Anaheim's Jean-Sebastien Giguere
will be playing with both a heavy heart and an angel on his shoulder Sunday when he skates to his crease as the starter for the Western Conference in his first NHL All-Star Game at Bell Centre in Montreal.
It'll be a special moment for the 31-year-old native of the Montreal suburb of Blainville, who lost his father, Claude, to an undisclosed illness on Dec. 16. The family patriarch never denied any of his five children the opportunity to live out their dreams. For Giguere, playing in his first All-Star Game in front of family and friends is certainly a dream come true because of his dad.
"It wouldn't surprise me if he had something to do with the voting and had the fans pick me," Giguere grinned. "But I know he would have been so proud of me being here because he was my biggest fan and supporter. He helped me all my life, and even though we didn't have a lot of money growing up, he always found a way to get me the equipment I needed. Whenever I needed to get to the rink, he found a way to get it done — even when we didn't even have a car. I know I wouldn't be in the NHL, never mind the All-Star Game, if not for the help of my dad."
Giguere was the youngest of five hockey-crazed siblings -- three brothers and two sisters. He picked up the sport when he was 5 and decided to play goalie only because he was thrown between the pipes every time the family decided to break out the sticks and pucks.
"Goaltending always intrigued me as a kid because I just loved all the helmets and equipment," Giguere said. "I guess I ended up being fairly good, so I kind of stuck with it."
His oldest brother, Stephane, was a forward in the now-defunct International Hockey League and was drafted in 1986 by the Maple Leafs. Jean-Sebastien would make it the farthest as a player, however, and was considered a world-class goalie on the junior level by age 17.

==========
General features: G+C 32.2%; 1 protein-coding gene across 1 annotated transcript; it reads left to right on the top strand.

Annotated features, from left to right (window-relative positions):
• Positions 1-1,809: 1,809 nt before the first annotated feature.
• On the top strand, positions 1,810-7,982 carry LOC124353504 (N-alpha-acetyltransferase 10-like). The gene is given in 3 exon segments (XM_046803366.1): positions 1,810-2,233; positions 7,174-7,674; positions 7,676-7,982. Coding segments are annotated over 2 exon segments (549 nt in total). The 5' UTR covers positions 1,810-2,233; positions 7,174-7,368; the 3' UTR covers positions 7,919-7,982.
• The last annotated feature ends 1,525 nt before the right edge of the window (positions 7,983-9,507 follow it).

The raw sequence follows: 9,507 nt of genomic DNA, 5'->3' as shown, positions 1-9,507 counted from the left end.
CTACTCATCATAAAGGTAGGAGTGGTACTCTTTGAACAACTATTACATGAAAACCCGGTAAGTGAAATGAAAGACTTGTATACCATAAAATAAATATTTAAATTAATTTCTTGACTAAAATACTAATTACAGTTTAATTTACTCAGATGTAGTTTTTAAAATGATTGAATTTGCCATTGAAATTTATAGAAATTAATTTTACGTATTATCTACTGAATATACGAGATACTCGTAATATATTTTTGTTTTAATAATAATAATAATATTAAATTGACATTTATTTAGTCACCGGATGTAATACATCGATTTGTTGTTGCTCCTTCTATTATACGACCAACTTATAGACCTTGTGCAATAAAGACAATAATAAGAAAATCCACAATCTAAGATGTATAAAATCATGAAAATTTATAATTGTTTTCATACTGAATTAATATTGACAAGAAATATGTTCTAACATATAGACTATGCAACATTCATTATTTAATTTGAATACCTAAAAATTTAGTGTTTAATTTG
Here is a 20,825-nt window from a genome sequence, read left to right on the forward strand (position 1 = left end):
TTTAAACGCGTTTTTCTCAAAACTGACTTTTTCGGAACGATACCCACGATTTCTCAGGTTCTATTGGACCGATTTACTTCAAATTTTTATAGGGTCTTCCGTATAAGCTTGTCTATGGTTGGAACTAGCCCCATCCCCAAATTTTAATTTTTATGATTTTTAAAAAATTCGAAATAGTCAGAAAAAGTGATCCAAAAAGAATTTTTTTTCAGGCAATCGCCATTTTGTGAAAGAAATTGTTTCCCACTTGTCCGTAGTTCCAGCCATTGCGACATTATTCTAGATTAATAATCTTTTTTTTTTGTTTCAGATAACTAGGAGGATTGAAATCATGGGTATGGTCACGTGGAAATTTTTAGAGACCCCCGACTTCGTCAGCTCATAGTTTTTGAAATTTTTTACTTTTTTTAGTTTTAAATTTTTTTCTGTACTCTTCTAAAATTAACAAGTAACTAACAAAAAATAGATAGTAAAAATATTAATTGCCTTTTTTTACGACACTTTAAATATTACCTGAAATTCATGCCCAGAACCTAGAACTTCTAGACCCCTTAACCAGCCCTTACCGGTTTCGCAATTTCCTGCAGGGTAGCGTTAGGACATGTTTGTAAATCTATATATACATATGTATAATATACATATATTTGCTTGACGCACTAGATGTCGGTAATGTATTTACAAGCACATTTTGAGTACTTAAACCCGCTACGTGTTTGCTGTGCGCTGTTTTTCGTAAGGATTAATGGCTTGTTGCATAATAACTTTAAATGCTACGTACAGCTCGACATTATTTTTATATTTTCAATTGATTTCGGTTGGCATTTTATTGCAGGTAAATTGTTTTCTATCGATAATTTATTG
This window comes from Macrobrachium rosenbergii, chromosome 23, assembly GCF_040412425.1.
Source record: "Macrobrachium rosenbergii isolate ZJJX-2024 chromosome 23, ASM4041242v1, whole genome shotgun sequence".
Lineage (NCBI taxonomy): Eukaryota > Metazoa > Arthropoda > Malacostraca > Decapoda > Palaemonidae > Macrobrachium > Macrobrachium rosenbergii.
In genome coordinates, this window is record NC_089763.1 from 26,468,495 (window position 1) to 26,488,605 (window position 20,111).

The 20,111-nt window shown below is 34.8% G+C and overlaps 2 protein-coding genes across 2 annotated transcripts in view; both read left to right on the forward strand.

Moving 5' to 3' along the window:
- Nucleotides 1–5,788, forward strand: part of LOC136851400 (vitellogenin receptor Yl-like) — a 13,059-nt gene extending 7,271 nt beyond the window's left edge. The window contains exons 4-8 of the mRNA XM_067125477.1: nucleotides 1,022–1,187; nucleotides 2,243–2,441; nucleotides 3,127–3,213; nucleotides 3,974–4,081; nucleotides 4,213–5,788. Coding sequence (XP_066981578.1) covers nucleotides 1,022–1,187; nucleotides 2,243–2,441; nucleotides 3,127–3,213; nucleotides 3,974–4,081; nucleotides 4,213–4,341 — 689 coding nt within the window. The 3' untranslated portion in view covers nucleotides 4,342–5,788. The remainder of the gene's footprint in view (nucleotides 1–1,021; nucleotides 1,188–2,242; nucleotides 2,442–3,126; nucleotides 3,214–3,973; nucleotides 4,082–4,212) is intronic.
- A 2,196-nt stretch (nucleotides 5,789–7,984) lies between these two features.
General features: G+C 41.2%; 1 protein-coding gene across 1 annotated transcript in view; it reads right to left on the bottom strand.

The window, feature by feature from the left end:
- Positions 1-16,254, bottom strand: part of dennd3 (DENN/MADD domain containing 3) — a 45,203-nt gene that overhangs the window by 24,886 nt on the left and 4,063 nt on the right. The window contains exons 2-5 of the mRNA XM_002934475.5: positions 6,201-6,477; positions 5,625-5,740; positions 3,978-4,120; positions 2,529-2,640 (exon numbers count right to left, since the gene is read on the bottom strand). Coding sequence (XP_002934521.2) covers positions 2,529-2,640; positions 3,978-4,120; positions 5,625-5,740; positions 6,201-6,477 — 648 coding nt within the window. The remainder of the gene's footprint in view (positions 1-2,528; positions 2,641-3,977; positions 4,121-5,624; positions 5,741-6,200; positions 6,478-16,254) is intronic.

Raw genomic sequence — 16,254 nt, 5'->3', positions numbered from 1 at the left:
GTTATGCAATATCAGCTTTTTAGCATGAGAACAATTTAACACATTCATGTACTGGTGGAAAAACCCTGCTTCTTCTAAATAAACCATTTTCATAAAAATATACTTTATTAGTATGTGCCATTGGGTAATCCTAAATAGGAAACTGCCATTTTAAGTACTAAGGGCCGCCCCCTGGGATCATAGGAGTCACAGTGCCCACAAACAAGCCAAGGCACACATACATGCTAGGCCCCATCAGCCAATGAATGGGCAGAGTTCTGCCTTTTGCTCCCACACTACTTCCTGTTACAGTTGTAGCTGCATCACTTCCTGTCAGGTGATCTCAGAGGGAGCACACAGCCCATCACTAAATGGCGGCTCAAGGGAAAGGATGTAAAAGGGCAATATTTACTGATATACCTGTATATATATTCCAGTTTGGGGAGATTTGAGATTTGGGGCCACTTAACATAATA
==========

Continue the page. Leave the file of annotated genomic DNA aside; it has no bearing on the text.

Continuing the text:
"My parents had to mortgage their house twice just to buy my equipment," Giguere said. "We were five kids and living on not a lot of money, but we all played hockey because the sport was first and foremost in the family. We all had a paper route that we had to do just to help pay for sports, and mom and dad made sure that we did what we needed to do to be the people we are today."
Despite his Montreal background, Giguere actually grew up a Quebec Nordiques fan.
"I grew up a Nordiques fan, but the Canadiens were always a big part of family discussion so I'm looking forward to the whole experience at the All-Star Game," Giguere said. "It's going to be a once-in-a-lifetime event — and the fact I'll be able to share that with my family, who are my biggest fans, is going to be even nicer. It'll be a chance to take a step back from our everyday thing and just enjoy it."
Giguere not only expects his four siblings to join in the fun of All-Star Weekend, but his 13 nieces and nephews, who are also hockey junkies, will be on hand too.
Anaheim coach Randy Carlyle
is glad Giguere has been honored as the Western Conference starter.
"It's always a feather in a player's cap to get the recognition to be selected to play in the All-Star Game, and anyone that has been around the game, knowing the history of the French-Canadian hockey player, having the game in your own hometown is a pretty big event," Carlyle said. "Those are things that are not only special to yourself, but to that support group around you."
Despite the fact it might not be Giguere's best statistical year in eight seasons with the Ducks, he was still voted in as starter ahead of another Montreal native, Roberto Luongo
of Vancouver, by more than 150,000 votes.
"The one message I'll always remember from dad was that he always told me never to quit," Giguere said. "In the years where I got cut from rosters and was disappointed when I was a young kid in minor hockey, he always told me just stick to it, have fun and work hard."
Ducks defenseman Bret Hedican
said Giguere certainly earned this opportunity in Montreal.
"He'd be the first to tell you how weird it is that some years, you don't have a great year and get elected, and other years, you're having a great season and don't get elected," Hedican said. "So, I just told him that he's certainly earned the right to be there and to just go and enjoy it. It's in his hometown and he just needs to absorb it all in and have some fun."
Giguere has never finished a season with the Ducks with a goals-against average higher than 3 -- he's currently sporting a 3.08 GAA. In 31 appearances, he has a 12-12-4 record with a .904 save percentage. He's won just once in his last eight decisions (1-5-2), but is confident he'll pick up his play following the All-Star break.
"It's been an up-and-down season for sure," Giguere said. "I had a fairly good start, but as of late, it's been a struggle to get some wins and get that confidence. As a team, we've had our ups and downs and we're not where we want to be right now (as the eighth seed in the West). We'd like to be a little higher in the standings, and we know we have to play better."
Contact Mike Morreale at email@example.com.